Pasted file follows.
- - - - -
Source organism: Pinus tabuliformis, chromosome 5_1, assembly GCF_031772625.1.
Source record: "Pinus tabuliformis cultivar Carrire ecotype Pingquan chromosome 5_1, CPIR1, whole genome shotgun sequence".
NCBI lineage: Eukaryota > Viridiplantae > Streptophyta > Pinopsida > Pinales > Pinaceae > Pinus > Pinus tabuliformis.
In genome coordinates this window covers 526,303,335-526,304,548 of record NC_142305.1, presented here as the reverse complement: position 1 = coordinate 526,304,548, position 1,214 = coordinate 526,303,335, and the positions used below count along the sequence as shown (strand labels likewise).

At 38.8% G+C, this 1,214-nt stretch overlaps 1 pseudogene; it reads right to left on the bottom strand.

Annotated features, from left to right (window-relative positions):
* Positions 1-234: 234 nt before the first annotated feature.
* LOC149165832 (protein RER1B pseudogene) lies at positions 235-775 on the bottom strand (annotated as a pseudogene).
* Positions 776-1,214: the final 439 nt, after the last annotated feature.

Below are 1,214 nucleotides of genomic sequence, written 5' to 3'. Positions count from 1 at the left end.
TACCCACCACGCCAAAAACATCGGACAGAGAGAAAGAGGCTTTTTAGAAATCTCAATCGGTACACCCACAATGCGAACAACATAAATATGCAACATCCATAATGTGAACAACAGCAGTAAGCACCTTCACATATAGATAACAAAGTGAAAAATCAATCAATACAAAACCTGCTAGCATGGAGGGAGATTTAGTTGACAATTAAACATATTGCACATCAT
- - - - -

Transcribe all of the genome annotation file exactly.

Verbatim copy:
Source organism: Pinus tabuliformis, chromosome 5_1, assembly GCF_031772625.1.
Source record: "Pinus tabuliformis cultivar Carrire ecotype Pingquan chromosome 5_1, CPIR1, whole genome shotgun sequence".
NCBI lineage: Eukaryota > Viridiplantae > Streptophyta > Pinopsida > Pinales > Pinaceae > Pinus > Pinus tabuliformis.
In genome coordinates this window covers 526,303,335-526,304,548 of record NC_142305.1, presented here as the reverse complement: position 1 = coordinate 526,304,548, position 1,214 = coordinate 526,303,335, and the positions used below count along the sequence as shown (strand labels likewise).

At 38.8% G+C, this 1,214-nt stretch overlaps 1 pseudogene; it reads right to left on the bottom strand.

Annotated features, from left to right (window-relative positions):
* Positions 1-234: 234 nt before the first annotated feature.
* LOC149165832 (protein RER1B pseudogene) lies at positions 235-775 on the bottom strand (annotated as a pseudogene).
* Positions 776-1,214: the final 439 nt, after the last annotated feature.

Below are 1,214 nucleotides of genomic sequence, written 5' to 3'. Positions count from 1 at the left end.
TACCCACCACGCCAAAAACATCGGACAGAGAGAAAGAGGCTTTTTAGAAATCTCAATCGGTACACCCACAATGCGAACAACATAAATATGCAACATCCATAATGTGAACAACAGCAGTAAGCACCTTCACATATAGATAACAAAGTGAAAAATCAATCAATACAAAACCTGCTAGCATGGAGGGAGATTTAGTTGACAATTAAACATATTGCACATCAT